Sunday, December 31, 2006

Dreamgirls, More

So, yeah, I really enjoyed "Dreamgirls." It helped seeing it in a big crowded theater on the Friday start of a three day weekend, with people in the mood to enjoy themselves. (Except for the crying baby, who was clearly not in the mood for anything but reminding her mother that dark loud movie theaters are not the ideal environment for infants. In case her mother didn't see the glares in the seats around her. Fortunately for me, she was far enough away to be just a minor annoyance rather than an experience-killer.)

It's not a perfect movie, and once I escaped the theater and the spell cast by Jennifer Hudson, I thought of how much in the film is skipped, avoided, or unsaid. Yeah, you know I generally don't enjoy rushing through major plot points, but I'm not sure it really hurts here. Too many scenes with Beyonce's and Jamie Foxx's characters falling for each other would have dragged the film down - there's something refreshing about how much is simply done in shorthand, as if the filmmaker acknowledges the audience's intelligence at being able to put the pieces together. I didn't really mind any of that, which is unusual. It can be a little exhausting: you're on the fast train and you get to your destination still energized and engaged, so does it matter what you missed blurring past you in the window?

Jennifer Hudson's role is so dynamic, so emotional, that it is easily the heart of the film. I'm not knocking her talent, but the material is really strong and I can't imagine it not taking center stage. She just knocks it right out of the park. There are a few moments when it's almost painful to watch her, she is so raw and intense. Even Beyonce couldn't shine bright enough to tip the balance - the musical is designed to make you root for Effie even as you manage to feel sympathy, and then respect, for Deena.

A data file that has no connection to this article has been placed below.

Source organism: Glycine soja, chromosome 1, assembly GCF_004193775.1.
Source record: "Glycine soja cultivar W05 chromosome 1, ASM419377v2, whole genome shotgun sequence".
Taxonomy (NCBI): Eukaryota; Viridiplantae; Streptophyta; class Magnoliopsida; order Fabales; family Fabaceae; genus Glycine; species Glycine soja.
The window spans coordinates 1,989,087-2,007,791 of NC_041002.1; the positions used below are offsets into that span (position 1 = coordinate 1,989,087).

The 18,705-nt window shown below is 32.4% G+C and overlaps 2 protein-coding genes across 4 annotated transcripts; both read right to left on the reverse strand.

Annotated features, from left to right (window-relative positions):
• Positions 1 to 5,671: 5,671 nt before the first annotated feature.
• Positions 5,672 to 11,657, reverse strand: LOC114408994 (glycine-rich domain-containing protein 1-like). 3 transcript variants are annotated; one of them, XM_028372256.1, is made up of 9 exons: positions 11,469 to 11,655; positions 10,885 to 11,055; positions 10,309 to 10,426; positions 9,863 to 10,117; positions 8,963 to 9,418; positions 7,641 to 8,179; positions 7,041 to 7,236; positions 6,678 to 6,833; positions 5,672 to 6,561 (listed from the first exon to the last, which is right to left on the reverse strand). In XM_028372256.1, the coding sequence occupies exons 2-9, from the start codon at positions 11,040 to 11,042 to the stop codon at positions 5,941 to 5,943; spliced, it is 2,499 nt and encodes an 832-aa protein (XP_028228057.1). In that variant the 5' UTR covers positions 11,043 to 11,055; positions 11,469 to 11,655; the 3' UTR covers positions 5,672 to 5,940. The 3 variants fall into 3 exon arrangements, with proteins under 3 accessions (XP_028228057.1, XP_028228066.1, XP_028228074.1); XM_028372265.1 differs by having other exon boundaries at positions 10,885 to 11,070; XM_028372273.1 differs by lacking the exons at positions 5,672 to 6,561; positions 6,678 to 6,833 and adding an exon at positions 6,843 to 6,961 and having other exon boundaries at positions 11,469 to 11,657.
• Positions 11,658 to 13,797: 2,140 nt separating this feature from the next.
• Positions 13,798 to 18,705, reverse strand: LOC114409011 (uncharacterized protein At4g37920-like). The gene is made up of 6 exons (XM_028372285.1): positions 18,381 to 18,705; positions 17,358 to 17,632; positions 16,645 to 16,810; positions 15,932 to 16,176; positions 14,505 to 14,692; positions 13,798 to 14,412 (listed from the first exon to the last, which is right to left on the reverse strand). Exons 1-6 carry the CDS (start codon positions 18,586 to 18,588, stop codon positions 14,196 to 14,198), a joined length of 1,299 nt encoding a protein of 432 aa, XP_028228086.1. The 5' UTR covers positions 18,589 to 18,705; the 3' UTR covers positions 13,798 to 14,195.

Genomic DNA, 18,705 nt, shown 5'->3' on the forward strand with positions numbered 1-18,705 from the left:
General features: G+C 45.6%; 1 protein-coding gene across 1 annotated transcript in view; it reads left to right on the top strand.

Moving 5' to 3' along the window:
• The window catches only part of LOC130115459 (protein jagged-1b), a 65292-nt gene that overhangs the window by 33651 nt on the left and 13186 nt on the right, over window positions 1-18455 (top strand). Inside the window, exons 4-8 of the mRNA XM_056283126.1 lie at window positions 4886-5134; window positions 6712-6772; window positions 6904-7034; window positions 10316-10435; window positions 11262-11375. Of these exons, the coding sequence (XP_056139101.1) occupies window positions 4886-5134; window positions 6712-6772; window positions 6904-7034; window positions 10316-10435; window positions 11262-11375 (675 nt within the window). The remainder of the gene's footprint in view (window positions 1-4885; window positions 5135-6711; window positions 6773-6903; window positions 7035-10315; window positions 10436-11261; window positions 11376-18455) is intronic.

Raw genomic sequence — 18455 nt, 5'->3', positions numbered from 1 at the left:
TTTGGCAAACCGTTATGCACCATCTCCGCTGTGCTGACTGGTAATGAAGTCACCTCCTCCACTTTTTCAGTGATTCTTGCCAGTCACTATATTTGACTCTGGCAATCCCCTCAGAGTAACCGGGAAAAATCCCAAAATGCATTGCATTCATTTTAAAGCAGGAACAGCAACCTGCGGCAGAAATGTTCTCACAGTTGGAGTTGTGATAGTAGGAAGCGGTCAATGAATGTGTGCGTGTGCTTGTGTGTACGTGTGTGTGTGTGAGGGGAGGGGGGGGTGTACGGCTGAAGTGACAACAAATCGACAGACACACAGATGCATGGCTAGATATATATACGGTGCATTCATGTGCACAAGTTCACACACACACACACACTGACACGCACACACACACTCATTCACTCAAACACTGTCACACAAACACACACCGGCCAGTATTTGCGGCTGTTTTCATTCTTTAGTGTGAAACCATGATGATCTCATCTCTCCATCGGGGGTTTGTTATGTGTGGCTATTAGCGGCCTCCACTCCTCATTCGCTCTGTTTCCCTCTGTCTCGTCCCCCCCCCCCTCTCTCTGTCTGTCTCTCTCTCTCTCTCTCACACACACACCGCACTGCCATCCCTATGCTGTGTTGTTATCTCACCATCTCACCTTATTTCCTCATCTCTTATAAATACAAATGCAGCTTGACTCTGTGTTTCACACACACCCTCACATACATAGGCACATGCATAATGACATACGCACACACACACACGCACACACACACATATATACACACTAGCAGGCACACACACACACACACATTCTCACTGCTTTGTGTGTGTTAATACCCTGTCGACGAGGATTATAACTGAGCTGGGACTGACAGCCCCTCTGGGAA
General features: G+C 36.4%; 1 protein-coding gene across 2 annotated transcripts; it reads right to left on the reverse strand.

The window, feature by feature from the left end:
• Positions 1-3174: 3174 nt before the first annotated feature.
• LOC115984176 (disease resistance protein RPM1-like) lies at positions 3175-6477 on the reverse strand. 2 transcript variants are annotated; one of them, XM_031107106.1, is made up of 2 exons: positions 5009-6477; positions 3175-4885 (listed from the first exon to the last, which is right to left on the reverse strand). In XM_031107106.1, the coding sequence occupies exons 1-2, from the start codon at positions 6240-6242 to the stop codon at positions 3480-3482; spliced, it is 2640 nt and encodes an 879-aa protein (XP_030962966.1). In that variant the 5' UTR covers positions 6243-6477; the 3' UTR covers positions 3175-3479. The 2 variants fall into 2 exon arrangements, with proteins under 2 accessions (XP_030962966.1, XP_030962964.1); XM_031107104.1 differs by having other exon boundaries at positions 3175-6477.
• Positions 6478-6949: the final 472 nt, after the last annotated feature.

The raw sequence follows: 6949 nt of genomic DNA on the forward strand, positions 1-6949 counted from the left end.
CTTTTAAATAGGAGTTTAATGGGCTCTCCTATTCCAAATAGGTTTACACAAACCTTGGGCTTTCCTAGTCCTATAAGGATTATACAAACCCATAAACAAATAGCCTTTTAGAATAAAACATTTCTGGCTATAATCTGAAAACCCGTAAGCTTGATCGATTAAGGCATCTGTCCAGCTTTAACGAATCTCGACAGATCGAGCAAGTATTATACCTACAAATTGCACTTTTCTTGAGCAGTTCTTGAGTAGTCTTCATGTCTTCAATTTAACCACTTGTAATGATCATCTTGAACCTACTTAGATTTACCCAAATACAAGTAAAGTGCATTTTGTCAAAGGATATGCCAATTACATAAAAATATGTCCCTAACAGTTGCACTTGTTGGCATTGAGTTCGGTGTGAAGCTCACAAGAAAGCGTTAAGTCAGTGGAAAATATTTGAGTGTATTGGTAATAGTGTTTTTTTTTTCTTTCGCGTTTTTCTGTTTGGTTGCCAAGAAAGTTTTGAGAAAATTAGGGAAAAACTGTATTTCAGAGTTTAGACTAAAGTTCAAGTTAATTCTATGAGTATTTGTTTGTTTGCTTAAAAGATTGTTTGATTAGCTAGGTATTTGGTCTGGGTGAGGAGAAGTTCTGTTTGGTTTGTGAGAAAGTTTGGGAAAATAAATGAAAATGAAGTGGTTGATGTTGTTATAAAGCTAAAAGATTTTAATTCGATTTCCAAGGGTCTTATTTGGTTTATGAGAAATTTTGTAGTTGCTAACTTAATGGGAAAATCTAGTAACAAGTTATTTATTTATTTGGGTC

Of course there is the whole meta experience of watching Hudson lose her chance at stardom because she's not thin or white-acting enough (a theory which only falls apart slightly when you realize she lost on "American Idol" the season that Fantasia, another woman without mainstream pop appeal, won.) And of course, there is Beyonce playing the lead singer of a group of three women, one of whom is replaced by someone named Michelle, the same name as a once controversial replacement in Destiny's Child. (The audience tittered when her name was announced.) You also can't help but imagine that Beyonce feels a bit like Deena (the pop star who may be more manufactured than talented) with all the attention that Jennifer Hudson is getting for this film. (I did read one interview where she claimed that she would've wanted to play the Effie role, but couldn't gain enough weight. Ouch. Hopefully that was an anomaly, because I think in general Beyonce seems like a talented and level-headed young woman.) Of course, to mix it up even more, Beyonce is being positioned in the lead actress category, and Jennifer in the supporting. Hmmm. Jennifer Holliday, the Broadway Effie, won a Tony for Best Lead Actress.

I can see why everybody keeps talking about how great Eddie Murphy is. I think it's the surprise at seeing a brilliant comedian able to successfully tackle a dramatic role (with singing and dancing!) I liked him, but maybe I'd like his performance more if I didn't remember when he was in better roles than "Dr. Doolittle 2" and "Daddy Day Care." I did really like the actor playing C.C., who turns out to have been on "American Dreams" (which I never watched) and, more interestingly, played a Power Ranger. (The green one, in case you are curious.)

This is definitely the kind of movie you can watch over and over, because it's about the music, and the more you watch the more you want to hear it again. Which is another way of saying I will likely see it in the theater again sometime.


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